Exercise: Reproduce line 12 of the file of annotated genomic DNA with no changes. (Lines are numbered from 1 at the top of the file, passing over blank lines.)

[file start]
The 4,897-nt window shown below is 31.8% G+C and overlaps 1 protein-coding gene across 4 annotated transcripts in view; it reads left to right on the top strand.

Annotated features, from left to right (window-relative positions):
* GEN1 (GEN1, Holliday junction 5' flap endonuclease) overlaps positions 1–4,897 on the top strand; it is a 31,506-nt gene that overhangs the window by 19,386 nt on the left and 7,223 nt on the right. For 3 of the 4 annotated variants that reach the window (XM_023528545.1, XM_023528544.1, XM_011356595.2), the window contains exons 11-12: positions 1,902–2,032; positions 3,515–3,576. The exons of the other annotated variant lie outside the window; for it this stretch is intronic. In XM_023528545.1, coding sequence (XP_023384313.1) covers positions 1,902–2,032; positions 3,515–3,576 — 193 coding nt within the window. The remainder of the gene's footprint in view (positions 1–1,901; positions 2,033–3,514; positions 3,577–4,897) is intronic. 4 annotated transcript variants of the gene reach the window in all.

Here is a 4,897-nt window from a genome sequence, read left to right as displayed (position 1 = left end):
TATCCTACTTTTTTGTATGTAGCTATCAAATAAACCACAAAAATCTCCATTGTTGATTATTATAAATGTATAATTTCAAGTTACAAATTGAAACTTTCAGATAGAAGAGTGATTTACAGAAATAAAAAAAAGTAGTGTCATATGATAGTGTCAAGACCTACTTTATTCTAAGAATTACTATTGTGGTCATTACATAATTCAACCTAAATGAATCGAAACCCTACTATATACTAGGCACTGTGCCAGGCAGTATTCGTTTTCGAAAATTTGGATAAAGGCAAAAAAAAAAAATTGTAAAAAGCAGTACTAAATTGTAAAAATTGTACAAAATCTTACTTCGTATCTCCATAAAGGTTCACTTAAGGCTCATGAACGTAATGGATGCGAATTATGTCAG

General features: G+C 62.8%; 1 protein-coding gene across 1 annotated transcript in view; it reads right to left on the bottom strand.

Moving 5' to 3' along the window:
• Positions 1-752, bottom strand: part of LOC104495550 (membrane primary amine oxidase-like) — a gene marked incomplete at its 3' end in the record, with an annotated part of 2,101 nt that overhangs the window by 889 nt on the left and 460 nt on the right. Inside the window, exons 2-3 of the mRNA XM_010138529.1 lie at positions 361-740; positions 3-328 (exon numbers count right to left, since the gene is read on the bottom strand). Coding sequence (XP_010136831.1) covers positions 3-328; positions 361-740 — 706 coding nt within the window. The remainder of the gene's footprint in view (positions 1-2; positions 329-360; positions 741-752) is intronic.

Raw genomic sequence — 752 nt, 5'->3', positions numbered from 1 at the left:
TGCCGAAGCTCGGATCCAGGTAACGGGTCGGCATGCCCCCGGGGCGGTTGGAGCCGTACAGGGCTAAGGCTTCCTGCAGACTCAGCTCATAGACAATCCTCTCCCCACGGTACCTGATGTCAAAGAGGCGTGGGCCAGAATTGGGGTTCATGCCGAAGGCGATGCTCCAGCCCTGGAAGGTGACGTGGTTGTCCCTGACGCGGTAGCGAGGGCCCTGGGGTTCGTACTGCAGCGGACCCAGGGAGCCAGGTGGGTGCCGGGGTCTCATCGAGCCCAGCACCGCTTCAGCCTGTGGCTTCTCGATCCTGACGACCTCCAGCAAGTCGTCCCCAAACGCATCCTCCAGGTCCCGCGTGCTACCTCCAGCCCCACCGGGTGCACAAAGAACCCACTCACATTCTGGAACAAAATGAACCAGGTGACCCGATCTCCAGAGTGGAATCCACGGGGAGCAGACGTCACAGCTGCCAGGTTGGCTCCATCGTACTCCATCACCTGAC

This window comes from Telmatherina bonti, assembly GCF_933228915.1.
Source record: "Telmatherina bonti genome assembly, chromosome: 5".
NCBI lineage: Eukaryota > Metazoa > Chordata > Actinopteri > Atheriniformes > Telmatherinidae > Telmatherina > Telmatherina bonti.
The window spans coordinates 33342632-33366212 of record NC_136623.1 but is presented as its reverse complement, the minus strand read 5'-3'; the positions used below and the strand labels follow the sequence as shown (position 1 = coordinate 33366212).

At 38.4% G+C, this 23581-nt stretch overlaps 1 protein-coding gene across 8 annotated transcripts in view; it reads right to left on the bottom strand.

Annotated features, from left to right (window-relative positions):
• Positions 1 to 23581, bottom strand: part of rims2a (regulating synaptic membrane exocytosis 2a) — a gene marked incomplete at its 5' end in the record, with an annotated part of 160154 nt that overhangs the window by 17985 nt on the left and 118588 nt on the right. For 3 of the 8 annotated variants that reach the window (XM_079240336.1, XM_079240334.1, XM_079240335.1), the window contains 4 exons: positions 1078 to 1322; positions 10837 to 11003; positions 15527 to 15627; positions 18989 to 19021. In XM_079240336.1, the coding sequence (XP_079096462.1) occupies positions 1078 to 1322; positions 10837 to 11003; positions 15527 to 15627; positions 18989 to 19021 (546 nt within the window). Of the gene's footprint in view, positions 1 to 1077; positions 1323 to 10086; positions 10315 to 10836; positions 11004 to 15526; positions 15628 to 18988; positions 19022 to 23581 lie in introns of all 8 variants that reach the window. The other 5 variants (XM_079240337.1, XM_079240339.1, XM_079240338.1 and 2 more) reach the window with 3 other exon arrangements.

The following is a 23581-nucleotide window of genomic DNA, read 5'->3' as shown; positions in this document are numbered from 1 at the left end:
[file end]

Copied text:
Source record: "Telmatherina bonti genome assembly, chromosome: 5".